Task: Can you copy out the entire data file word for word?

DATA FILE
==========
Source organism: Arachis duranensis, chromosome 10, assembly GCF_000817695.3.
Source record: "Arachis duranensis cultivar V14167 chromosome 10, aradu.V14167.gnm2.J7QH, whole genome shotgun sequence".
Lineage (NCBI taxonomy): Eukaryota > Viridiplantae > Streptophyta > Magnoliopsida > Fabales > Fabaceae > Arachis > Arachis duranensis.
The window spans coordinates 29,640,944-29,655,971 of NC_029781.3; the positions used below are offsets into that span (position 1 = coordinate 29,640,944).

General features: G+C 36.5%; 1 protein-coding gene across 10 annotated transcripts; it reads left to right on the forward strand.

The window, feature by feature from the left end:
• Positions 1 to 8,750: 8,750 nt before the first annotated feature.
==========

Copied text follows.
Source organism: Arachis duranensis, chromosome 10, assembly GCF_000817695.3.
Source record: "Arachis duranensis cultivar V14167 chromosome 10, aradu.V14167.gnm2.J7QH, whole genome shotgun sequence".
Lineage (NCBI taxonomy): Eukaryota > Viridiplantae > Streptophyta > Magnoliopsida > Fabales > Fabaceae > Arachis > Arachis duranensis.
The window spans coordinates 29,640,944-29,655,971 of NC_029781.3; the positions used below are offsets into that span (position 1 = coordinate 29,640,944).

General features: G+C 36.5%; 1 protein-coding gene across 10 annotated transcripts; it reads left to right on the forward strand.

The window, feature by feature from the left end:
• Positions 1 to 8,750: 8,750 nt before the first annotated feature.